The Supreme Court considered Judge Collins Kilgore’s determination that education was a fundamental right requiring strict scrutiny of the General Assembly’s actions. Instead of agreeing with that opinion, the Court deferred on the issue. The court did emphasize that the state “has an absolute duty under our constitution to provide an adequate education to each school child.” Lake View School District v. Huckabee ___ Ark. ____, ___ S.W.3d ____ (2002) (November 11 Slip Op. at 37). Secondly, the Supreme Court made it clear that “[i]t is the State’s responsibility to provide an equal education to its school children . . .. Deference to local control is not an option for the State when inequality prevails…” Id. at 46.

The court concluded that actual expenditures, not revenues, should be used to test for equality among school districts. Based on this decision and the opinion that educational resources (e.g., teachers, equipment, facilities) do impact student performance, the court decided that there are serious disparities in the quality of education that students in Arkansas receive. Related to inequities in the state, the court affirmed Judge Kilgore’s opinion on the need for higher salaries for teachers and need to address the disparities among teacher salaries.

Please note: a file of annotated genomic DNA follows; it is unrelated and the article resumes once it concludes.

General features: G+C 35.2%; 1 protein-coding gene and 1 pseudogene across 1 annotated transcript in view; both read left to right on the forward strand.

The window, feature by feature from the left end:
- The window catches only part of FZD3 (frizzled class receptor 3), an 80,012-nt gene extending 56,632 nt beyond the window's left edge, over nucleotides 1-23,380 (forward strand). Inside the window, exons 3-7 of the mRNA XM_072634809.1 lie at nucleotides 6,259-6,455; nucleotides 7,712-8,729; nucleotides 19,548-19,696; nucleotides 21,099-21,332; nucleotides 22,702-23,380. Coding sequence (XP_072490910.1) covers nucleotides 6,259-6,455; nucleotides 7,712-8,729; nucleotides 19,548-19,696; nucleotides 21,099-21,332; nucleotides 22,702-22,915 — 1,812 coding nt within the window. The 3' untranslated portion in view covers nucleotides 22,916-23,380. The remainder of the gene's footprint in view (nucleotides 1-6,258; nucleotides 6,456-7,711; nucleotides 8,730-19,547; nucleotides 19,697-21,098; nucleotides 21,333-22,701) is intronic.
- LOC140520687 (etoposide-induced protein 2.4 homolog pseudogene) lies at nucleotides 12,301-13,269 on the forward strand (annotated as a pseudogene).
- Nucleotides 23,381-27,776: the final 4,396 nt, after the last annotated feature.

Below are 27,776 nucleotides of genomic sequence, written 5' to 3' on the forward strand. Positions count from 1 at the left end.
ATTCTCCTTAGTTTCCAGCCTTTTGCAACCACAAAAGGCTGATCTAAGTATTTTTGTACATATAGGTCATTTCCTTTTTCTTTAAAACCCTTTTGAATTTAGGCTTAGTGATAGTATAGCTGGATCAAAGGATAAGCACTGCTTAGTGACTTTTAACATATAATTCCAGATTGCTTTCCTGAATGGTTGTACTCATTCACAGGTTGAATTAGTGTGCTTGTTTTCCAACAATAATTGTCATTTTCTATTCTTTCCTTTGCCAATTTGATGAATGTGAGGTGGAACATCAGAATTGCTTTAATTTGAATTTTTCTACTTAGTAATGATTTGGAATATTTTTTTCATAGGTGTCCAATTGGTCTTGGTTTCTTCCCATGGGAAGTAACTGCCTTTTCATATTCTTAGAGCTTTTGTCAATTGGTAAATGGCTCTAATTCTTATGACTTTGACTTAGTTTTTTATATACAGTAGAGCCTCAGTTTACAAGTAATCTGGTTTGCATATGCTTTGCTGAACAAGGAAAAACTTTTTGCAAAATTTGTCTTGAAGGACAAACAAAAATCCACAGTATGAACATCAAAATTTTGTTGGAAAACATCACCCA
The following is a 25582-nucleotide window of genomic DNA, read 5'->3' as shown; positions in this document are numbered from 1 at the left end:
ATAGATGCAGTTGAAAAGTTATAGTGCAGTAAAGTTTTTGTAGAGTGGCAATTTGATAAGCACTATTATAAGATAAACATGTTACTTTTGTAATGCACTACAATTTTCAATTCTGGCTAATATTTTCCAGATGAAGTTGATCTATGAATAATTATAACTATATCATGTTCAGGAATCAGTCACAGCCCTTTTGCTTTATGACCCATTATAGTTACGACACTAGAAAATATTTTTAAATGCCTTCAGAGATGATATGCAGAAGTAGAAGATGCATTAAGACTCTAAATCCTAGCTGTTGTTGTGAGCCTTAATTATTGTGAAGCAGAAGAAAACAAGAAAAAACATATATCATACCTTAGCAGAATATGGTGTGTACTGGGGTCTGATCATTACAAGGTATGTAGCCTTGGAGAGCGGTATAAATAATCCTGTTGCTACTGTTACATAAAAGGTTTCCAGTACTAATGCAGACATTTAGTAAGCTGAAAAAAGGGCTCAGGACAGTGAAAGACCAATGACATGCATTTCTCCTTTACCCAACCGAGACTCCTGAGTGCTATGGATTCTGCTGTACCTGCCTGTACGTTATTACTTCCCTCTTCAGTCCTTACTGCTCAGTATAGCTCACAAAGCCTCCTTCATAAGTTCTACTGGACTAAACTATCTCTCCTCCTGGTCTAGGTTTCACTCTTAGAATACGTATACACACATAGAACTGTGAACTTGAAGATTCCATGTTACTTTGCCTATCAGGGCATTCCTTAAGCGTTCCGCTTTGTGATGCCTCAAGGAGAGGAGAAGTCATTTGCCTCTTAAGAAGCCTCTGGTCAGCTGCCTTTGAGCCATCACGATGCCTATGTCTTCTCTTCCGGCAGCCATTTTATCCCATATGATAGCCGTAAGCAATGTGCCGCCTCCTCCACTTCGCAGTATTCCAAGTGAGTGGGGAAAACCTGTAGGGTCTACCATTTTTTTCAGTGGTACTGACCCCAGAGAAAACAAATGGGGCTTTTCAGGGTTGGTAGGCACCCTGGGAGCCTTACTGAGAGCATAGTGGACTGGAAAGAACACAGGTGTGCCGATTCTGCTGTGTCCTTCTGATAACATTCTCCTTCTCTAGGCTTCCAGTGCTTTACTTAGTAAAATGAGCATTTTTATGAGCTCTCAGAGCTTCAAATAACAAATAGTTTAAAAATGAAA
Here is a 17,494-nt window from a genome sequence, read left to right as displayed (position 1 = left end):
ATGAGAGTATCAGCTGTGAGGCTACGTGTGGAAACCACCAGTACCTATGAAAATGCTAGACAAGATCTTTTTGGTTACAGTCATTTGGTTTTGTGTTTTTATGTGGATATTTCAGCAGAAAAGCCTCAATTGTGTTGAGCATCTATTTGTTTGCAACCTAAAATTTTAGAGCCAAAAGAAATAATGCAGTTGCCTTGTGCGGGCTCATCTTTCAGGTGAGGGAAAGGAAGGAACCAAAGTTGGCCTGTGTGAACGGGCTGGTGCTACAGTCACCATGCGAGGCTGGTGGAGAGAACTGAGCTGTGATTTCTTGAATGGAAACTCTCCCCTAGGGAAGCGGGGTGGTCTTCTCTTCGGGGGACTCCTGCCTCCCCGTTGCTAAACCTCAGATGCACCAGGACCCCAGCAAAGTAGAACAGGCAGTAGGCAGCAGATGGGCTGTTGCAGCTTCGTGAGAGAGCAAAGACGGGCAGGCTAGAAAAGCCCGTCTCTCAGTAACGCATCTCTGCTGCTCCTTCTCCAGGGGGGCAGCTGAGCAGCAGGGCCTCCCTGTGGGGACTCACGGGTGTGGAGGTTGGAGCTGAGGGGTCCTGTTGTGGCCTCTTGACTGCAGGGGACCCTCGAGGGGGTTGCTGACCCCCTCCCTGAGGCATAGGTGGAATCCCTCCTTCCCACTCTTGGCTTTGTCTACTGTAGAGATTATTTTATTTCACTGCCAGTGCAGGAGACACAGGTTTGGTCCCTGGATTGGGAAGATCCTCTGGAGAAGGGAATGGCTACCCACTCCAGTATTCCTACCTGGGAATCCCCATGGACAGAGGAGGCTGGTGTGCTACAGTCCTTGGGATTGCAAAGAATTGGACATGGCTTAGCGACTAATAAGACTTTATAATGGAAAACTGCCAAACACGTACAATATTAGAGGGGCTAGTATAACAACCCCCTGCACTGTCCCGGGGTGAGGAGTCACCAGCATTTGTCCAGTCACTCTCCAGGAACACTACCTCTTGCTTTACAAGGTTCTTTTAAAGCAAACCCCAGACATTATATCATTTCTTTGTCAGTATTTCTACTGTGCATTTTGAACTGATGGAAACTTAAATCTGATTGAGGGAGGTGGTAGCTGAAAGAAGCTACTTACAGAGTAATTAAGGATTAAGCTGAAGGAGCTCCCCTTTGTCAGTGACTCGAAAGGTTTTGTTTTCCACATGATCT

The court concluded that an adequacy study “is necessary and must be conducted,” with reference to a 1995 legislative mandate for such a study that was never conducted. Id. at 20 (citing the trial court order). The state constitution defines adequacy as a general, suitable and efficient system of public schools. Legislative language further defines this statement to include such requirements as assuring that all students are able to demonstrate a minimum level of competence in core academic areas and preparation for lifelong career opportunities. The state must define educational adequacy, assess whether all students are afforded substantial equal educational opportunity under that definition, and know how revenues are being spent to determine whether equal educational opportunities are provided.

Diverging from the trial court decision, the Supreme Court decided that early-childhood education was not mandated by the constitution. Regarding the use of excess debt service millages to satisfy the constitutional requirement of a uniform tax rate, the court ruled that the state cannot include those millages because the uniform rate must be levied solely for maintenance and operations purposes, disagreeing with Judge Kilgore’s decision. In addition to the substantive issues, the Supreme Court reduced the monetary amount of the attorneys’ fees award.

The Supreme Court has stayed the issuance of the mandate in Lake View until January 1, 2004, in order to give the state an opportunity to implement appropriate changes.